While livestreaming Bible teaching may have helped to ease some of the pain of isolation, [such steps] are not the worship of the church nor a substitute for it in any way. The church can only be said to worship when it’s assembled together as God’s people in God’s presence to hear God’s Word and to answer Him in prayer and praise. In a very important sense, as the church remains separated, it is not the church at all. Many activities of any church’s life can be canceled or altered to accommodate the circumstances of our day, but meeting together for worship is not one of them.

Our churches have been so aware of our need and obligation to meet for worship that we have successfully followed best practices to ensure our meetings present a very low risk of transmitting COVID-19. Even the director of Sacramento County’s Department of Health Services, Dr. Peter Beilenson, was reported as admitting, ‘Sacramento’s rising virus infection numbers have been due mainly to family gatherings in homes.’ …

Since church services present a very low risk of transmission of COVID-19, are the practice of long-standing and sincerely held religious belief, remain a legal right in the United States, and are essential to our community’s well-being, we respectfully request the state of California to recognize church gatherings as equal to other essential entities that remain open and to amend the current public health orders accordingly.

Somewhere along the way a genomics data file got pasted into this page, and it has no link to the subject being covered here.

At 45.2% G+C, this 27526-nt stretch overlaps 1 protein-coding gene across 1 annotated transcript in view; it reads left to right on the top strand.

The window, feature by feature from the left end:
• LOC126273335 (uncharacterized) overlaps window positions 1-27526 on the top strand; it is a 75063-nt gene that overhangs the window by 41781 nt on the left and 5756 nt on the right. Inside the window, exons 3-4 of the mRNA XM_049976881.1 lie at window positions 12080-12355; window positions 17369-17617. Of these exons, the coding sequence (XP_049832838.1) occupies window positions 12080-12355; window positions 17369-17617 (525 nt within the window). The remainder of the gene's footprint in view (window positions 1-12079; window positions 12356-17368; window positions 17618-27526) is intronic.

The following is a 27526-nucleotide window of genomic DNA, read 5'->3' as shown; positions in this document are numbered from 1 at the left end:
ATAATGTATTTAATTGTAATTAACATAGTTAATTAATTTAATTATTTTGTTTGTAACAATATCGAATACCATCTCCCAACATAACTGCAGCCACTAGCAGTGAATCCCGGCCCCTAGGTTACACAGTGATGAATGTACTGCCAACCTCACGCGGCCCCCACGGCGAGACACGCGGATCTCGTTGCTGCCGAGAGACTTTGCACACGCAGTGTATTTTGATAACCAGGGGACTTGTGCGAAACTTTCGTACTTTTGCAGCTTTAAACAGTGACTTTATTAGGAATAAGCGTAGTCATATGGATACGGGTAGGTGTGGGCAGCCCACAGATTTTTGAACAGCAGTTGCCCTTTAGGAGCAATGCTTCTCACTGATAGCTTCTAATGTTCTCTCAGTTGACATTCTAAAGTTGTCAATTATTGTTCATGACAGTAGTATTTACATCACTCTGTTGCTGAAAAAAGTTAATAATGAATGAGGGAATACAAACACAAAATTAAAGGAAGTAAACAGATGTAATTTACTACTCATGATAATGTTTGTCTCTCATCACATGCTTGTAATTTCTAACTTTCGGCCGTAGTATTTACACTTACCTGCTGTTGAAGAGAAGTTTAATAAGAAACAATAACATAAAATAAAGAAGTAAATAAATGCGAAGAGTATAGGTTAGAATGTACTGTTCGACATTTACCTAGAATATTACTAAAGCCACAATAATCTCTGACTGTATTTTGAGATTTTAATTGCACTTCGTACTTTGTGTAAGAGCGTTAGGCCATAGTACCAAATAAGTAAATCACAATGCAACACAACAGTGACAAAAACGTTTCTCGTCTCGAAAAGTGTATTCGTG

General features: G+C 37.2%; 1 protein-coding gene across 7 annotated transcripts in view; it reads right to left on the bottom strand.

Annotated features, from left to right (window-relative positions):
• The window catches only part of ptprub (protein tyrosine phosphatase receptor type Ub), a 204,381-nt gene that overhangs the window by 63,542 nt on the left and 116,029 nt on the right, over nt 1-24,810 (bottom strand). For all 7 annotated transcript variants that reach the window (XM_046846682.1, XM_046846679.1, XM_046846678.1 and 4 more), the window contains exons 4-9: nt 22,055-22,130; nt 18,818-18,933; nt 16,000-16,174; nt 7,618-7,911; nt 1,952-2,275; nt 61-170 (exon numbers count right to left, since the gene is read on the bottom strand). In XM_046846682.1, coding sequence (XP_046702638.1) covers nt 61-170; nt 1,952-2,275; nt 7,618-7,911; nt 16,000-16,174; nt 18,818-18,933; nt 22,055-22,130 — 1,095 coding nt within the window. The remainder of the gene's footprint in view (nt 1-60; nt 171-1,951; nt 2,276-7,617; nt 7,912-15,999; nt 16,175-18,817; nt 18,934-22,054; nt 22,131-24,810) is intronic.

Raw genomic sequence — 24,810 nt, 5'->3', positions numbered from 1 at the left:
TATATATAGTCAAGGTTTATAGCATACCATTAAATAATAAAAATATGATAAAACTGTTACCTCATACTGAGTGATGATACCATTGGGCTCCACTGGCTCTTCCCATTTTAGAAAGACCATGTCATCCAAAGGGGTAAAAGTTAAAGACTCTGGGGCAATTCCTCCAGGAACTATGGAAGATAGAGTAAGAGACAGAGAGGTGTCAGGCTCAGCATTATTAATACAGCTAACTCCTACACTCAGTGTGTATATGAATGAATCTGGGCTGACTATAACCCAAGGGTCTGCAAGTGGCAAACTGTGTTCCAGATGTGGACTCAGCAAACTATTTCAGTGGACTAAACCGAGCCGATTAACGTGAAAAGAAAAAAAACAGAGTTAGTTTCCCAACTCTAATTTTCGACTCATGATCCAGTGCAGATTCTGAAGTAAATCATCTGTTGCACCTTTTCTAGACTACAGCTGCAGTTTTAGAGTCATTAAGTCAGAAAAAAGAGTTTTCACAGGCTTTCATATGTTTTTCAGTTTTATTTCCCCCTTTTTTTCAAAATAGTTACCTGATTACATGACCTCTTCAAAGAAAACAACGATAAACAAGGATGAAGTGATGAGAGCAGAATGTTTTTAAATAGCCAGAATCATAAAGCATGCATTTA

Meister estimates that the pastors who signed his letter, many of them fellow Baptists, represent about 6,000 members of churches in the Greater Sacramento Region, where COVID-19 has infected about 92,772 and killed about 1,456 in the past year.

Meister and the other pastors express a deep-seated frustration with what they see as the hypocrisy and unscientific inconsistencies of Newsom’s COVID-19 guidelines. 

“There is no data or scientific basis for many of the orders and policies, even by the state’s own admission,” Meister told The Daily Signal. “There is little explanation as to why people can crowd into different retailers, indoor malls, [and] spend hours on airplanes, but yet church gatherings are deemed risky. It is grievous.” 

Newsom’s press office did not respond to The Daily Signal’s request for comment on the pastors’ letter, nor had his office responded to Meister after more than six weeks.

It is relatively rare for Christian pastors and ministers to engage in politics on this scale, and Meister is no exception. 

“When earthly government appears to conflict with God’s commands, we are in the difficult place of sorting through all the biblical, legal, and prudential matters to proceed faithfully,” Meister said.

However, he added, “we recognize that it is the responsibility of the judicial branch to adjudicate such concerns.” 

The Baptist pastor got his undergraduate degree in pre-law, but ended up going to seminary instead of law school after helping plant a new church while in college.

He says he views his decision to write Newsom about easing the COVID-19 restrictions as theological, not political.